Imagine you are hungry, and before placing your order, you are asked to fill out a twenty-step questionnaire on everything from where you get your dog food. Frustrating? Definitely? Will you come back again? Never.

The same applies when customers face friction anywhere in the signup process.

This friction occurs when the companies ask for lots of information during the signup process, which might hinder the user’s experience on the product.

How do we make the user onboarding process frictionless?

Start at the very first step, aka the user registration.

According to Userpilot's State of SaaS Onboarding 2022 research, a frictionless registration process requires only requesting the user's name and email address without demanding an email confirmation. This should take your users into your app as fast as possible.

Source: Okta

Okta, a cross-platform that links apps, logins, and devices into a single network, has made their sign-up process precisely as described by Userpiolet.

But an uncomplicated signup process may only work for some SaaS products. You sometimes need to collect more information, especially when your product requires you to understand your customer profile in depth to design your customer education journey.

But that doesn’t mean adding friction.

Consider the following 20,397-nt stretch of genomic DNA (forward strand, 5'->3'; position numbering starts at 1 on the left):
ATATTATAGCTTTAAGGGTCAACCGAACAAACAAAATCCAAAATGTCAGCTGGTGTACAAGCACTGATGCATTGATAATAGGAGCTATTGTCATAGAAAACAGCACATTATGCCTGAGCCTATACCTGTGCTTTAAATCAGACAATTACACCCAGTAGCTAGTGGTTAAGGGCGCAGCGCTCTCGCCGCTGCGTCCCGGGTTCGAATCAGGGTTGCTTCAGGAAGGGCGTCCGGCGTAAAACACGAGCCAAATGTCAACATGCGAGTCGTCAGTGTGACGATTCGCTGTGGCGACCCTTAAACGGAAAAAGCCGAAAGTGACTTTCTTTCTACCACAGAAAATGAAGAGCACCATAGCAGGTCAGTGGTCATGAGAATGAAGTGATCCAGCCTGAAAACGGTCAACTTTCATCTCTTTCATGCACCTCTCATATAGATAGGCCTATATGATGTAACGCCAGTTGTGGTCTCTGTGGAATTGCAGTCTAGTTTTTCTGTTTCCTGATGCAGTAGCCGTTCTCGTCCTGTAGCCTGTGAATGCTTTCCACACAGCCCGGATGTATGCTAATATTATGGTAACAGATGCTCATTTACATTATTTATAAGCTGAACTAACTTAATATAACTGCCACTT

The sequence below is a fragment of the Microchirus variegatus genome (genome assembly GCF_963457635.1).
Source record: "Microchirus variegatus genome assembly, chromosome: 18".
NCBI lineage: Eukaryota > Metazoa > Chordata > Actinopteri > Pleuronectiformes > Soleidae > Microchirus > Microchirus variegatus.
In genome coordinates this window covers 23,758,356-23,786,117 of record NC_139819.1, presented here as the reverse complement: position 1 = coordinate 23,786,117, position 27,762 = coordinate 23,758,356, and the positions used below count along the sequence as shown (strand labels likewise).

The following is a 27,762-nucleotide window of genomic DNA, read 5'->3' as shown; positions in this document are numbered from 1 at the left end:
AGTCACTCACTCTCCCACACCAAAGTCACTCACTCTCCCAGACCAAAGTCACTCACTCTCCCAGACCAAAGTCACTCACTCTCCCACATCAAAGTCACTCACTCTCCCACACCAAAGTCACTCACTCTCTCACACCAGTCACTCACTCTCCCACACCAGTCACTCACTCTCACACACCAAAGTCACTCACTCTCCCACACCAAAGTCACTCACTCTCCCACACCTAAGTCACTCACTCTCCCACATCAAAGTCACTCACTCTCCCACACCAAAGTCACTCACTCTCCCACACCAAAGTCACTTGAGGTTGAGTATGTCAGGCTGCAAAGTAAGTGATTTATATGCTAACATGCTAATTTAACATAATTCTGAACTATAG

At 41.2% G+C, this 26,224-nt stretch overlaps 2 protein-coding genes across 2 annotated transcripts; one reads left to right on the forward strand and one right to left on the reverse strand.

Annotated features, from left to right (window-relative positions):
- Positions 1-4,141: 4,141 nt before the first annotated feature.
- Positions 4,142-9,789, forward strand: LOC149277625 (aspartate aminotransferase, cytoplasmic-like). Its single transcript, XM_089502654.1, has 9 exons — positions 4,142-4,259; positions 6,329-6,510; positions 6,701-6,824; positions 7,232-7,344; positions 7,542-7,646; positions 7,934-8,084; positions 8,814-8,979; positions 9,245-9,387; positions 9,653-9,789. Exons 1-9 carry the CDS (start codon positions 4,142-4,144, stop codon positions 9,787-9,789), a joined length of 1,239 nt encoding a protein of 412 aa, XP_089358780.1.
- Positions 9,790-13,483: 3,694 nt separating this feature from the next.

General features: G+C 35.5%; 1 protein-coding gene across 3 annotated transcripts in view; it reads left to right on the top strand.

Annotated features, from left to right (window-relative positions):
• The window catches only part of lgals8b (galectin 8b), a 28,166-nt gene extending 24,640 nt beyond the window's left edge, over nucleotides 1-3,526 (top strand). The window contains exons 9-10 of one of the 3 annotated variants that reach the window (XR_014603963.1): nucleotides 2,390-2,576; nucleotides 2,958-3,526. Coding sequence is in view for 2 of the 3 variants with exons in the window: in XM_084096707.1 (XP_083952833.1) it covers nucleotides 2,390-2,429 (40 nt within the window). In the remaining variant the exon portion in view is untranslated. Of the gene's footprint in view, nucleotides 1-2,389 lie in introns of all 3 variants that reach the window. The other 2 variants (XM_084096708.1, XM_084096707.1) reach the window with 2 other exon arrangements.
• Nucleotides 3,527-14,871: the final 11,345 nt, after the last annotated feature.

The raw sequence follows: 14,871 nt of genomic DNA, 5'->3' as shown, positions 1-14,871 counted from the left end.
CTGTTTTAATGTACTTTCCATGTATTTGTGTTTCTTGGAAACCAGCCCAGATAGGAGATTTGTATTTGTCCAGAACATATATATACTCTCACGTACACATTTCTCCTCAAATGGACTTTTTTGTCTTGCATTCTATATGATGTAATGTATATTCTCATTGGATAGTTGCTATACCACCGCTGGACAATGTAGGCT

Duolingo, a language learning platform, requires detailed user information to customize the learning platform. However, they have found an interactive way to simplify this process.

Duolingo's Onboarding Process
Source: Duolingo

They divide their questions across various personalized screens. A progress bar at the top indicates the number of steps left, motivating people to move towards the finish line.

2. Not Accommodating Different User Personas

When it comes to onboarding new users, a better understanding of their behavior will help you devise an apt onboarding strategy. For example, expecting everyone to get help from product tours alone will be ineffective as some users might feel overwhelmed.

You need to plan for an omni-content onboarding experience where the option is left to the user to choose the learning path that is right for them.

Directing the Right Users Straight to the Right Features

Various teams may seek different outcomes with your product. That explains why your users need a personalized user experience to adopt your product.

Begin by understanding your primary group of users and corresponding personas; this can help personalize the product journey. Notion simplifies this step by letting the users self-identify.

Notion AI's onboarding process
Source: Notion

But this doesn’t mean suffocating the users within four walls of their user persona.

Guru Prasanna, who leads Trainn’s GTM efforts, says,

“When it comes to user experience, the number one expectation of a customer is FREEDOM.”